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Here are the best samples on the top roughly how the colors would be applied

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Not bad, but I'm just not convinced. One thing that is very interesting to me is that the spruce has well defined growth lines - dark "winter" or slow grown, very light "summer" growth lines. It is probably realistically about AA in grading, nice but not stunning. What struck me is how much the winter lines absorbed the stains, look how it was just sucked into each years winter ring

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Of course this is what stains do and why we use them - they pop the grain dramatically. But I'm not real sure this is what I want.

The other thing to consider is that the woods and binding look pretty darn good in their natural colors. Thought about it for a long time and decided to go natural.

Top got a coat of shellac

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Back and sides got their first coat of Zpoxy

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We're committed...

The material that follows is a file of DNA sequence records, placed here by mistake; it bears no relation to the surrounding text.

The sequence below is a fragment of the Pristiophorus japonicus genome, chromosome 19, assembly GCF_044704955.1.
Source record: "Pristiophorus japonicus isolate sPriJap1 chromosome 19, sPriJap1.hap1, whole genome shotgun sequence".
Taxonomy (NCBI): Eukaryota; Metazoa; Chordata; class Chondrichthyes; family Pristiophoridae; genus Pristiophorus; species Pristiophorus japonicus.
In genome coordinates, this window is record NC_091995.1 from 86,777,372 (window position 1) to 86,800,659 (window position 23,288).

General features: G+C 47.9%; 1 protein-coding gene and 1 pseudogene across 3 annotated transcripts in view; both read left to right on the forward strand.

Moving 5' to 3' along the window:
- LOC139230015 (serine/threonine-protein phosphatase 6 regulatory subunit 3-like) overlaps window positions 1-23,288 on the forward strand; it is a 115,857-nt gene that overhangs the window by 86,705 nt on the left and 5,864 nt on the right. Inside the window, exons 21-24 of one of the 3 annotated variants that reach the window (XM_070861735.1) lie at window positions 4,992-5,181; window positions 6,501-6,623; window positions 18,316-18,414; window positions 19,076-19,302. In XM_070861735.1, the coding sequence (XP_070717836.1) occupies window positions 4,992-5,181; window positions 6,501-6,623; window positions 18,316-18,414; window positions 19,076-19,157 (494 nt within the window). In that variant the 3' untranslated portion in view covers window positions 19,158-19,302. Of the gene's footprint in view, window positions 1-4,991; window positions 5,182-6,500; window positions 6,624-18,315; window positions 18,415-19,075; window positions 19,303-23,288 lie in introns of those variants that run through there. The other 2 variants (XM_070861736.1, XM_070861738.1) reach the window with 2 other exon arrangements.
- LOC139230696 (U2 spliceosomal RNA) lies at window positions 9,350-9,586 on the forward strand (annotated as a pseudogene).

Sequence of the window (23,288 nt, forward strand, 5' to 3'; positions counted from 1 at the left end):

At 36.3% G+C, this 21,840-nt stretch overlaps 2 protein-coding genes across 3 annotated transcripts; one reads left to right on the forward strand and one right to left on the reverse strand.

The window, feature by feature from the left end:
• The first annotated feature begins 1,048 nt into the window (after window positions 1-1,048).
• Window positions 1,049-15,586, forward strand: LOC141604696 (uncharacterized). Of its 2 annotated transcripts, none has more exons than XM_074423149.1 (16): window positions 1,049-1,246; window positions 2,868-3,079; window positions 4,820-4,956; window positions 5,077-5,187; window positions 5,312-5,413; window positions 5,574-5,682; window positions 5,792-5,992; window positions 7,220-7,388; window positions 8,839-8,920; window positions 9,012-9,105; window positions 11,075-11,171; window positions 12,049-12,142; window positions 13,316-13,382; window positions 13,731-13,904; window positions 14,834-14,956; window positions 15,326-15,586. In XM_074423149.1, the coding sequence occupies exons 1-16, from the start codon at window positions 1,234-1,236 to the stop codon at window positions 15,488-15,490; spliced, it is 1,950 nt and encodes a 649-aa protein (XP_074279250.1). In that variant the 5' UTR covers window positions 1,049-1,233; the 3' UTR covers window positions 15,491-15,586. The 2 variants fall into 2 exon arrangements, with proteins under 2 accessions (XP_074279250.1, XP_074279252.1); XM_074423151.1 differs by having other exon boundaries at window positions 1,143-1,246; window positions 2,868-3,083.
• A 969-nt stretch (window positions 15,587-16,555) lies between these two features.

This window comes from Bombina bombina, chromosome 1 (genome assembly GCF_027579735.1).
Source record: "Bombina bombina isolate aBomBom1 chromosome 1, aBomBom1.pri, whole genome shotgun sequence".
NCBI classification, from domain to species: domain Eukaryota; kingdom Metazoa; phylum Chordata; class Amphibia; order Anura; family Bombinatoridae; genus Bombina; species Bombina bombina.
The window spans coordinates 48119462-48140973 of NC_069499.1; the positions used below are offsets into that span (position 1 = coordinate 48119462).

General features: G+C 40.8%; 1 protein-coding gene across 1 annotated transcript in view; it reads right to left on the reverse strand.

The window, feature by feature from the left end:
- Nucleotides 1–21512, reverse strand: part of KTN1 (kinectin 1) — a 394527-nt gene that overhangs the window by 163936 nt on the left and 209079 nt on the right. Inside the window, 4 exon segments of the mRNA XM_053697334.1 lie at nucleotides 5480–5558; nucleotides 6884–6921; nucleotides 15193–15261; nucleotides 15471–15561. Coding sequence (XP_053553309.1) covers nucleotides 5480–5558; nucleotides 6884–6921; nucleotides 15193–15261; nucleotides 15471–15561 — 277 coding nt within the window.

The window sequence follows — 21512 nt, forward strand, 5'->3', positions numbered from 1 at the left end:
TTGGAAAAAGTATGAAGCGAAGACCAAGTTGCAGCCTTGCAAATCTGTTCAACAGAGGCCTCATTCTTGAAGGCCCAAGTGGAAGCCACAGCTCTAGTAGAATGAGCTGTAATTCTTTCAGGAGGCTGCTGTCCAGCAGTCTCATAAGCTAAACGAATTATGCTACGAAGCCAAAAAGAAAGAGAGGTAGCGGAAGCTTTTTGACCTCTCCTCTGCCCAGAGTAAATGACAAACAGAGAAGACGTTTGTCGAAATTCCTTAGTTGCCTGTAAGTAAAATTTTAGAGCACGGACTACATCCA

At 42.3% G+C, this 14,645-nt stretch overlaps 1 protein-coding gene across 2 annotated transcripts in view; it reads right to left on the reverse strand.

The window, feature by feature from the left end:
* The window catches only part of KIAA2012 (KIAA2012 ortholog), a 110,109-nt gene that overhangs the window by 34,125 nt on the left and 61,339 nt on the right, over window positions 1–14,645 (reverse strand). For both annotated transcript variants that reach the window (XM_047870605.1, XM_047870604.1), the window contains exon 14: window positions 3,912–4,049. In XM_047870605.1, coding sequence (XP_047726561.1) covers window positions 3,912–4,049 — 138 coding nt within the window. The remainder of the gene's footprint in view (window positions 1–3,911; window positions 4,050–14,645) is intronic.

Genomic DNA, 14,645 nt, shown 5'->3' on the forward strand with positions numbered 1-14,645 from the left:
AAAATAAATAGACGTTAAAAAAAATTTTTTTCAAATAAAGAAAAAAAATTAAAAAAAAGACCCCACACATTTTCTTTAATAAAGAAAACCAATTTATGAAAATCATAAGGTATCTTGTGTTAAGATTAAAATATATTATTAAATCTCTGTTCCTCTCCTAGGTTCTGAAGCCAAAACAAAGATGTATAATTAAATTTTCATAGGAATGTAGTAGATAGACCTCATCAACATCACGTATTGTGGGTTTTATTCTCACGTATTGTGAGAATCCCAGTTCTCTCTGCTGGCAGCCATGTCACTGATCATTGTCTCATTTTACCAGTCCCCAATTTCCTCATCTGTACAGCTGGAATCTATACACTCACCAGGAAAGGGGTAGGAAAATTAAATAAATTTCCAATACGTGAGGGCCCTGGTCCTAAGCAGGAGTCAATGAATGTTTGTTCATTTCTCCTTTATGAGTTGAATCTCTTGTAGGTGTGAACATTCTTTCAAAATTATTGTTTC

Freeman Keller

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Wow! Great thread. Good looking guitar.

Thank you. Its going to go to the back burner again until the weather gets a little better for finish. Wanted to make the decision about stains however because that determines what to do with sealing and pore filling. It didn't want to put epoxy or shellac on if I was going to stain.
 

Boreas

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LOL, I thought it was a mess. The important tools are just a short reach away, everything else is in a box somewhere.

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Most of my stuff is in those cheesy plastic boxes with drawers. Works OK for me, but not very efficient. Plus, I SIT at a table where I do most of my light work. The boxes are ON the table (but I often have to move stuff out of the way to pull the drawers out). For heavier stuff, it is down to the dungeon workbench, where my "luthier's" clamps are hanging over my head. I rarely use them, but they look very nice - rock maple with brass bars and walnut levers. My friend made me 4 decades ago, and I gave him back two of them when I moved away. His are likely collecting dust as well.

Those Craftsman toolboxes are getting pricey!